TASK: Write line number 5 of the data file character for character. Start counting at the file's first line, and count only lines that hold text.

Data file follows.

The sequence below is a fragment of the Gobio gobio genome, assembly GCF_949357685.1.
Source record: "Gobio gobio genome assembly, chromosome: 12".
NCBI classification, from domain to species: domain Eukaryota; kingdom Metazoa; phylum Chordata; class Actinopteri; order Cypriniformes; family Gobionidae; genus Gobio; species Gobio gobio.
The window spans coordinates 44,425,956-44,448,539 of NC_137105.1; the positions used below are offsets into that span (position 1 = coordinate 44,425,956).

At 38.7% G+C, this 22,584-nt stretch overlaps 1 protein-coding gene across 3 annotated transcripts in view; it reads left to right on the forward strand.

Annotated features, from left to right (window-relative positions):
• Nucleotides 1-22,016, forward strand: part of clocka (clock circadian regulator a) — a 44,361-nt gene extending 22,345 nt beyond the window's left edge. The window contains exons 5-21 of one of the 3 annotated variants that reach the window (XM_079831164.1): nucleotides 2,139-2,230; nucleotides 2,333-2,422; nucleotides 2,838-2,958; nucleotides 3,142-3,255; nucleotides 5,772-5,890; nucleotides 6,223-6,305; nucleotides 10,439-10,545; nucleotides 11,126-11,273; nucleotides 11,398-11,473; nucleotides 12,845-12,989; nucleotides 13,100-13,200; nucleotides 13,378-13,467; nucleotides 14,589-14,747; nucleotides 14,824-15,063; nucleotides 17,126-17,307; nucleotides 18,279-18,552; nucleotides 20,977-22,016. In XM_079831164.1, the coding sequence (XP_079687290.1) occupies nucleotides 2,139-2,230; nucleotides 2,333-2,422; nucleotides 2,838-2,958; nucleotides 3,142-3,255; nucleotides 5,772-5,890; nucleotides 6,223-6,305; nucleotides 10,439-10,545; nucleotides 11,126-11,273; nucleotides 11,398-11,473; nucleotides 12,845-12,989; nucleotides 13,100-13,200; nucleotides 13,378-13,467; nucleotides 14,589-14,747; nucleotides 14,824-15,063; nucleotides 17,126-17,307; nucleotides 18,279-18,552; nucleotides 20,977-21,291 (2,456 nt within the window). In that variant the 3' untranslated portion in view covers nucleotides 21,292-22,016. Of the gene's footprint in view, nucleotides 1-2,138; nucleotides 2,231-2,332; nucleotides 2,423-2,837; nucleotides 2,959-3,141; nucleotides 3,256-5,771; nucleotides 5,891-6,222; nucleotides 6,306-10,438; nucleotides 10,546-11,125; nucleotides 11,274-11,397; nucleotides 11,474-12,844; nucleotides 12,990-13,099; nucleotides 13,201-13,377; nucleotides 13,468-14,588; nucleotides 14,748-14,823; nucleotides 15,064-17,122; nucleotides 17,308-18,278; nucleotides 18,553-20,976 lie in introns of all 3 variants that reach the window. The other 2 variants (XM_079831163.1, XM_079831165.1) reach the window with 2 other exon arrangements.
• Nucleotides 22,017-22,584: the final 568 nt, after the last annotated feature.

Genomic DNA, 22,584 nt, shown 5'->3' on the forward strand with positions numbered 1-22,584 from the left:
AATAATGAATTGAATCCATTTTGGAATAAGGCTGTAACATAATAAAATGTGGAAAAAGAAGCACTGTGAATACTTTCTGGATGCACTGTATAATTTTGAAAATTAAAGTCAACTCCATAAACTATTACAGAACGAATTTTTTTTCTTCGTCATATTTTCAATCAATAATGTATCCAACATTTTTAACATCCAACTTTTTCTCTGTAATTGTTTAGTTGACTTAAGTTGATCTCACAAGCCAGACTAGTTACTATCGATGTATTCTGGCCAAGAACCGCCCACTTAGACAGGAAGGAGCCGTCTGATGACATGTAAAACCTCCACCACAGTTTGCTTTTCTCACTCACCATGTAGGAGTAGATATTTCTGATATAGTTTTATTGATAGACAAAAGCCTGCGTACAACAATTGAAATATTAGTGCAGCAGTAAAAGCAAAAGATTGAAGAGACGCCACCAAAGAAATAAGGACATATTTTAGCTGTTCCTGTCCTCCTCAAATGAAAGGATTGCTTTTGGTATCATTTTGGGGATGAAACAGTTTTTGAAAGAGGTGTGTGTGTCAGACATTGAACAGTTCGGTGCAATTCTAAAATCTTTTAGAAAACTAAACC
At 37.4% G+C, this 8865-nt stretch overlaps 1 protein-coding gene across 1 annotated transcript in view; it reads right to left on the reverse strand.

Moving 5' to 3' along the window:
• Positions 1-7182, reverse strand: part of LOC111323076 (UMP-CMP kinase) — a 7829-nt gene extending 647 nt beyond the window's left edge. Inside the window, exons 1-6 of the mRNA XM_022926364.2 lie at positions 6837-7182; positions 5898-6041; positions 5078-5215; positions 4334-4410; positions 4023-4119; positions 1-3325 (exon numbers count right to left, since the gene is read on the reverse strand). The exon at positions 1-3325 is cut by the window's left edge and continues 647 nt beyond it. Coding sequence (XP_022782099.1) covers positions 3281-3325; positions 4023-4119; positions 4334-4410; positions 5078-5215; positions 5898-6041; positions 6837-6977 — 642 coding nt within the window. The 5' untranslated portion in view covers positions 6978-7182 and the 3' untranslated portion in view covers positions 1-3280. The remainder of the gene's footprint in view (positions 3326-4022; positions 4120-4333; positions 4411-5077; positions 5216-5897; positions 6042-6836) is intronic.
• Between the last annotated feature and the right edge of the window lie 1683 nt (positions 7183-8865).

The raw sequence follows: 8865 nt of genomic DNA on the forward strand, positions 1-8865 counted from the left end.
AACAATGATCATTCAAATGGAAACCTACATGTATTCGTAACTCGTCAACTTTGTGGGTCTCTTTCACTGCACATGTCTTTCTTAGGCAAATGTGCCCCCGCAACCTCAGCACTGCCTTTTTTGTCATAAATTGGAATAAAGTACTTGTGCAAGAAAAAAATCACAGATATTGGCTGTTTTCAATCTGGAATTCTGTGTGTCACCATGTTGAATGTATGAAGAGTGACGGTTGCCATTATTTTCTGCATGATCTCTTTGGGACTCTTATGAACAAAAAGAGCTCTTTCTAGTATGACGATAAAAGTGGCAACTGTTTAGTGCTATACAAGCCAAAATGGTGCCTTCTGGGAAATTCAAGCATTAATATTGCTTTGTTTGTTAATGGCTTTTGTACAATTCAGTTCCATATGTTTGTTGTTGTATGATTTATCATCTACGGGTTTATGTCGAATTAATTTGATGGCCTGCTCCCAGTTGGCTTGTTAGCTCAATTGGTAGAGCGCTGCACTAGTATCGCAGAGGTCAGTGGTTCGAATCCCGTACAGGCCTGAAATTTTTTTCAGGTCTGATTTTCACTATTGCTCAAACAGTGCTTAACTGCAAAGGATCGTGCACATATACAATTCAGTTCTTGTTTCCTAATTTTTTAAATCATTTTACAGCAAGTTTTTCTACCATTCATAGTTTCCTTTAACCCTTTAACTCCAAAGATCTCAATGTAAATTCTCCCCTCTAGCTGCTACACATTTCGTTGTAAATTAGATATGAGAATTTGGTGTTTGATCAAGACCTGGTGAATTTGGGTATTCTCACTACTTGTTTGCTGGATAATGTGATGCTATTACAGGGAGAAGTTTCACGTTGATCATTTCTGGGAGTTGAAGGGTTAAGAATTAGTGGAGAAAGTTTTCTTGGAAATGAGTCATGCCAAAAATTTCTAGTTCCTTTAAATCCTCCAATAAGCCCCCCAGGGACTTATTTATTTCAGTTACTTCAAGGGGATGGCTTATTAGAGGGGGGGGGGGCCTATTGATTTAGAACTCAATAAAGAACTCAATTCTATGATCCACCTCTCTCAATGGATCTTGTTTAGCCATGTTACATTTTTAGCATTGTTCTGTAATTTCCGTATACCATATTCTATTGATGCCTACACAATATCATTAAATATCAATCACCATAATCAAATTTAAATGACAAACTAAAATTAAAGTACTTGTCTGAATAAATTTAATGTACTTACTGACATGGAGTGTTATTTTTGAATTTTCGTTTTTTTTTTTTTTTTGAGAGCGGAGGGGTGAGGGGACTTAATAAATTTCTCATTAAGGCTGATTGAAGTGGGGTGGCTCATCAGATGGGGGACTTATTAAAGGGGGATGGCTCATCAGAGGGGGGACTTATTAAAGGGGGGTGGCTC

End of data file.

At 38.7% G+C, this 22,584-nt stretch overlaps 1 protein-coding gene across 3 annotated transcripts in view; it reads left to right on the forward strand.